Page line-up and split (1966–1968)

Page subsequently introduced playing the guitar with a cello bow (suggested to him by violinist David McCallum Sr.)[36] and the combination of a wah-wah pedal in addition to a distortion fuzzbox. Other innovations included the use of a taped noise loop in live settings (on the psychedelic dirge "Glimpses") and open-tuned guitar to enhance the sitar-like sounds the Yardbirds were known for.

Meanwhile, the act's commercial fortunes were declining. "Happenings Ten Years Time Ago" had only reached No. 30 on the US Hot 100 and had fared worse in the U.K. The band dropped Napier-Bell and entered into a partnership with Columbia Records hit-making producer Mickie Most, known for his work with the Animals, Herman's Hermits and Donovan, yet this move failed to reignite their chart success. Most was hired by the Yardbirds' label to broaden their pop appeal and rectify their waning chart performance; however, the band's change in sound under his direction was poorly received. After the disappointing sales of "Happenings", the single "Little Games" released in March 1967 flopped so badly in the UK (where it was backed by "Puzzles") that EMI did not release another Yardbirds record there until after the band broke up. A 1968 UK release of the "Goodnight Sweet Josephine" single was planned but cancelled. A version of Tony Hazzard's "Ha Ha Said the Clown" (recorded by Relf with session musicians and none of the other Yardbirds), backed by the Relf–McCarty original "Tinker Tailor, Soldier Sailor", was the band's last single to enter the US top 50, peaking at No. 44 on the Billboard chart in the summer of 1967.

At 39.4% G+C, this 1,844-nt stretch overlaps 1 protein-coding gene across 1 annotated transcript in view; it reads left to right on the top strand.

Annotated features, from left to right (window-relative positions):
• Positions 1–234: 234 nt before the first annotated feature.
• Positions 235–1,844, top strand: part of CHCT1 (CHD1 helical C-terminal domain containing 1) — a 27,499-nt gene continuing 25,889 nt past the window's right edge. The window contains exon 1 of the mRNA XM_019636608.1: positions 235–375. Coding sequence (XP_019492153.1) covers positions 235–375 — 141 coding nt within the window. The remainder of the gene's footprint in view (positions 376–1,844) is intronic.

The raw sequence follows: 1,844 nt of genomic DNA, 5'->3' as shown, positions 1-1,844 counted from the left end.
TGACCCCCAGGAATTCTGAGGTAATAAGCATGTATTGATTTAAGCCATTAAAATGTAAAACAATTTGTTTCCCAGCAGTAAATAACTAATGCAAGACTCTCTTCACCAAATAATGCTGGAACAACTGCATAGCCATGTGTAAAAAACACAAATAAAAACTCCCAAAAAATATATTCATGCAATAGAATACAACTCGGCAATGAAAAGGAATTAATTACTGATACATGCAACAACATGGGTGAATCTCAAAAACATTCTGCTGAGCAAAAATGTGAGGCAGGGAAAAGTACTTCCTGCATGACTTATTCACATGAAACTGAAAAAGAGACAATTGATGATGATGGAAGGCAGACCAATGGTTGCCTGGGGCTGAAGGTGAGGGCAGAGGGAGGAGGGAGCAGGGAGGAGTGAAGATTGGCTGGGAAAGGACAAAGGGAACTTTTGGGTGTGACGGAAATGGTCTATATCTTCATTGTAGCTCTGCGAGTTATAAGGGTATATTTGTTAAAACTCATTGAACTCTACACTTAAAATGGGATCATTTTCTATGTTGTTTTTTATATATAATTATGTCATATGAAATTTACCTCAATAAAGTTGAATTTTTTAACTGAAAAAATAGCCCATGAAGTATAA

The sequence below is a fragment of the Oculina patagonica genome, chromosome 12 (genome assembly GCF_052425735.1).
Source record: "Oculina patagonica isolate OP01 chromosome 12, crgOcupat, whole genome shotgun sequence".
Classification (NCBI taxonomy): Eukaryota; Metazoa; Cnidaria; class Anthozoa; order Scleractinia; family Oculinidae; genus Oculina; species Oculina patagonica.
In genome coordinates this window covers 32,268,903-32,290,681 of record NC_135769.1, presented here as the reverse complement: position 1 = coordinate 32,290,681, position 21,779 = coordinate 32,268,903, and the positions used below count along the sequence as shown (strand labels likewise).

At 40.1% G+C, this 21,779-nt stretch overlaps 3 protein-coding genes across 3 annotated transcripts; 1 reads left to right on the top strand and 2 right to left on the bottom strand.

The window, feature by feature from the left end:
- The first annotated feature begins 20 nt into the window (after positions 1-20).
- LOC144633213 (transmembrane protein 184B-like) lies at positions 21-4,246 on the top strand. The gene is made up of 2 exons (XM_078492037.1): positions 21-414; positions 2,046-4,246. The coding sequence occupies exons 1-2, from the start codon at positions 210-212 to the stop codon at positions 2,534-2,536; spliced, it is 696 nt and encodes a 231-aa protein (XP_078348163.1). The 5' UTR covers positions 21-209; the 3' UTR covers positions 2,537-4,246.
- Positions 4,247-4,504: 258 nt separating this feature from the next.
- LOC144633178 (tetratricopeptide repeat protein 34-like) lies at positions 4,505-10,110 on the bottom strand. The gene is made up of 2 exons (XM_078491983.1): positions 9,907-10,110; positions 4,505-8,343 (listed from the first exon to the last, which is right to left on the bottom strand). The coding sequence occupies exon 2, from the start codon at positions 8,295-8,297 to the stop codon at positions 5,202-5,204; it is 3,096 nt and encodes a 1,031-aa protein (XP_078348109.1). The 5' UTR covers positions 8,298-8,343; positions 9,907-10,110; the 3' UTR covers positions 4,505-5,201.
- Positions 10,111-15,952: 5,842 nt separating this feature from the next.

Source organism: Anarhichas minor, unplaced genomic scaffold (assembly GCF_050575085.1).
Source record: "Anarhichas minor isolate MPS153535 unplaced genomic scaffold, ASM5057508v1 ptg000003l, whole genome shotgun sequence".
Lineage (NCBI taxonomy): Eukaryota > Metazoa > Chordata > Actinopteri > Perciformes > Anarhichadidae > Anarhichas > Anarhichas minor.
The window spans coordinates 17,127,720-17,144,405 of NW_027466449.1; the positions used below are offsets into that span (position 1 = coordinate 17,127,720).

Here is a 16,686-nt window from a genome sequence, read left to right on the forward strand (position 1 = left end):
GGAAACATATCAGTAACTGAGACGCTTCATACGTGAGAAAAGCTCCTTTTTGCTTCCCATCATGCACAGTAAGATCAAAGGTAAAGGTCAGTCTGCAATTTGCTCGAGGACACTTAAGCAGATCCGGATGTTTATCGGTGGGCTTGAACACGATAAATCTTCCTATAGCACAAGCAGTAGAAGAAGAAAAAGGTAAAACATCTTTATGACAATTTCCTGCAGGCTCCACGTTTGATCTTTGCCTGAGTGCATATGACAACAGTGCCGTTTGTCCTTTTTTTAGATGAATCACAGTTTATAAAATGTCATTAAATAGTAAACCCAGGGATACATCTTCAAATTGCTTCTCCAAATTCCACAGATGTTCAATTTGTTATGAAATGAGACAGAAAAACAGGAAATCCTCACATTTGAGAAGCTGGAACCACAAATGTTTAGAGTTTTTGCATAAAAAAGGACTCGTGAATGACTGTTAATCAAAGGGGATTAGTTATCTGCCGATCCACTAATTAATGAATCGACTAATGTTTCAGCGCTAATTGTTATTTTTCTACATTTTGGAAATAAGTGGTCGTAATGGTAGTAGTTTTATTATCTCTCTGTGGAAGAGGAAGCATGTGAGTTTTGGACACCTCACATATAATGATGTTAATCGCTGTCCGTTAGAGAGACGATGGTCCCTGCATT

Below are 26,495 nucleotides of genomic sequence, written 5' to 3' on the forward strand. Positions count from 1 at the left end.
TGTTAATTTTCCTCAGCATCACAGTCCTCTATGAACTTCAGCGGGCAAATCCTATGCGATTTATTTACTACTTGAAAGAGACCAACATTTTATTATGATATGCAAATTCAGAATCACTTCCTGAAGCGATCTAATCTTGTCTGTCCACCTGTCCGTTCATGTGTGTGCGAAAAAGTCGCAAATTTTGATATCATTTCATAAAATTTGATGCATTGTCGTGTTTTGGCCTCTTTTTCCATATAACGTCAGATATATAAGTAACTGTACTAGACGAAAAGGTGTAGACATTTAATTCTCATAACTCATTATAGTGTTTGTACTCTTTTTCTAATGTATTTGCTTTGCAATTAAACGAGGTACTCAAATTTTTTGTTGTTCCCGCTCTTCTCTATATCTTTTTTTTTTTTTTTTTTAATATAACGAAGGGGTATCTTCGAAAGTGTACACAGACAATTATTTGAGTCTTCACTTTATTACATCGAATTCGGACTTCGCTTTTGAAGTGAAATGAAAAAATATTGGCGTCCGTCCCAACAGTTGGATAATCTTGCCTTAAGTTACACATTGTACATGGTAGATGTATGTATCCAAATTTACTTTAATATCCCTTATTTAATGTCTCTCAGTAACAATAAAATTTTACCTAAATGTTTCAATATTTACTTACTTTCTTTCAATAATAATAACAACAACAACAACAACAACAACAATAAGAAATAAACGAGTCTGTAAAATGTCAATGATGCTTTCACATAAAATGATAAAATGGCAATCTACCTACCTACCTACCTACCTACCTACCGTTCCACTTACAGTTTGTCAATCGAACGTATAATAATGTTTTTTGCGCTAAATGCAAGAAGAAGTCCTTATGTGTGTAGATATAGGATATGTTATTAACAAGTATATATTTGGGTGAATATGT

Poster ad for Fillmore West shows, July 1967.

Epic released The Yardbirds Greatest Hits in the US in March 1967. Greatest Hits described to the Yardbirds' growing American audience an almost complete picture of "what made the Yardbirds a great band", according to AllMusic critic Bruce Eder.[37] In the description of author Greg Russo, the compilation also presented young garage rock musicians of the psychedelic era with a handy textbook of the band's work during 1965–66.[38] Greatest Hits was the Yardbirds' best-selling US album release, peaking at No. 28 on the Billboard chart. The band spent the first half of 1967 touring Australia, New Zealand, Denmark, and France (including a stop in Cannes to help promote Blow-Up). They also played a handful of shows in the UK in June, before heading to Vancouver to begin their fourth tour of North America with Page.[38]

Their final album, Little Games, was released in July 1967, again only in the US. It was a commercial and critical non-entity. A cover of Harry Nilsson's "Ten Little Indians" charted briefly in the US. The Yardbirds spent much of the rest of that year touring in the US with a new manager Peter Grant, their live shows becoming heavier and more experimental. The band rarely played their 1967 Mickie Most-produced singles on stage, preferring to mix the Beck-era hits with blues standards and experimental psychedelia, such as "Glimpses", a Page-written piece from Little Games featuring bowed guitars, pre-recorded noise loops, and a hypnotic wah-wah guitar groove. They also covered the Velvet Underground ("I'm Waiting for the Man"), Bob Dylan ("Most Likely You Go Your Way And I'll Go Mine") and American folk singer Jake Holmes, whose "Dazed and Confused", with overhauled arrangement by Page and lyrics modified by Relf, was shaped in fall of 1967 and a live fixture of the final American tour in 1968. "Dazed and Confused" went down so well that Page selected it for the first Led Zeppelin record, on which it appears with further revised lyrics and Page credited as the writer. (Page and Holmes would settle on an "Inspired by" credit for Holmes in 2011).[39]